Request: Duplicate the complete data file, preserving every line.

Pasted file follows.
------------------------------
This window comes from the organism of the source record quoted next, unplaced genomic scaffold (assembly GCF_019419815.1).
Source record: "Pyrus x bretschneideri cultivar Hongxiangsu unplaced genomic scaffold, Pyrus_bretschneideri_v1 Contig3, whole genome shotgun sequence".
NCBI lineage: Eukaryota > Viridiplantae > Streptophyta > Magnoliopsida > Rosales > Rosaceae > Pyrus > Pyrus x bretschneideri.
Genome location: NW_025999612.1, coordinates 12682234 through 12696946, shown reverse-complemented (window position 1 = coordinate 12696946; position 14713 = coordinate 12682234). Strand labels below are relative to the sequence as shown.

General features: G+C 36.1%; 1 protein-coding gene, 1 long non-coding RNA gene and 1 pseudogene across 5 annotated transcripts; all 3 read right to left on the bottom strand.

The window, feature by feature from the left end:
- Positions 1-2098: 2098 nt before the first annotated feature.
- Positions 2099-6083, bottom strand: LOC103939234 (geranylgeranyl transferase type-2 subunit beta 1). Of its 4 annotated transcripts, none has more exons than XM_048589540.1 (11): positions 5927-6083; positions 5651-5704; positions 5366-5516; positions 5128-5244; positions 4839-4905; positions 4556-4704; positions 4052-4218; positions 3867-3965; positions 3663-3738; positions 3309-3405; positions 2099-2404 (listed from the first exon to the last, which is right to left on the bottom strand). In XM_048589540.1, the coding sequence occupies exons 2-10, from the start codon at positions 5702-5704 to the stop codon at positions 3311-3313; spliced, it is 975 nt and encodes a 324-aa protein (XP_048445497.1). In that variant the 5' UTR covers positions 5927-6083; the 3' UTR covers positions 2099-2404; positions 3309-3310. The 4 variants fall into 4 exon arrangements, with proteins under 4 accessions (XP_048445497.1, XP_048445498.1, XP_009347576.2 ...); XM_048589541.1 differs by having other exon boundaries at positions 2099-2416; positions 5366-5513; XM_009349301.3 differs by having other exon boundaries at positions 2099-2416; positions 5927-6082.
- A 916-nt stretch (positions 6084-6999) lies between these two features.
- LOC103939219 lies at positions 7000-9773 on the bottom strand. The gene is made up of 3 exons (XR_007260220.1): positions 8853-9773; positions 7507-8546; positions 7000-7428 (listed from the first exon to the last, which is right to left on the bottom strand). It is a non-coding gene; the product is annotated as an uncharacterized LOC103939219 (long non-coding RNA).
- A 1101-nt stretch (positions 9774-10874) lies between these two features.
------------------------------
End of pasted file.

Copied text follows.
This window comes from the organism of the source record quoted next, unplaced genomic scaffold (assembly GCF_019419815.1).
Source record: "Pyrus x bretschneideri cultivar Hongxiangsu unplaced genomic scaffold, Pyrus_bretschneideri_v1 Contig3, whole genome shotgun sequence".
NCBI lineage: Eukaryota > Viridiplantae > Streptophyta > Magnoliopsida > Rosales > Rosaceae > Pyrus > Pyrus x bretschneideri.
Genome location: NW_025999612.1, coordinates 12682234 through 12696946, shown reverse-complemented (window position 1 = coordinate 12696946; position 14713 = coordinate 12682234). Strand labels below are relative to the sequence as shown.

General features: G+C 36.1%; 1 protein-coding gene, 1 long non-coding RNA gene and 1 pseudogene across 5 annotated transcripts; all 3 read right to left on the bottom strand.

The window, feature by feature from the left end:
- Positions 1-2098: 2098 nt before the first annotated feature.
- Positions 2099-6083, bottom strand: LOC103939234 (geranylgeranyl transferase type-2 subunit beta 1). Of its 4 annotated transcripts, none has more exons than XM_048589540.1 (11): positions 5927-6083; positions 5651-5704; positions 5366-5516; positions 5128-5244; positions 4839-4905; positions 4556-4704; positions 4052-4218; positions 3867-3965; positions 3663-3738; positions 3309-3405; positions 2099-2404 (listed from the first exon to the last, which is right to left on the bottom strand). In XM_048589540.1, the coding sequence occupies exons 2-10, from the start codon at positions 5702-5704 to the stop codon at positions 3311-3313; spliced, it is 975 nt and encodes a 324-aa protein (XP_048445497.1). In that variant the 5' UTR covers positions 5927-6083; the 3' UTR covers positions 2099-2404; positions 3309-3310. The 4 variants fall into 4 exon arrangements, with proteins under 4 accessions (XP_048445497.1, XP_048445498.1, XP_009347576.2 ...); XM_048589541.1 differs by having other exon boundaries at positions 2099-2416; positions 5366-5513; XM_009349301.3 differs by having other exon boundaries at positions 2099-2416; positions 5927-6082.
- A 916-nt stretch (positions 6084-6999) lies between these two features.
- LOC103939219 lies at positions 7000-9773 on the bottom strand. The gene is made up of 3 exons (XR_007260220.1): positions 8853-9773; positions 7507-8546; positions 7000-7428 (listed from the first exon to the last, which is right to left on the bottom strand). It is a non-coding gene; the product is annotated as an uncharacterized LOC103939219 (long non-coding RNA).
- A 1101-nt stretch (positions 9774-10874) lies between these two features.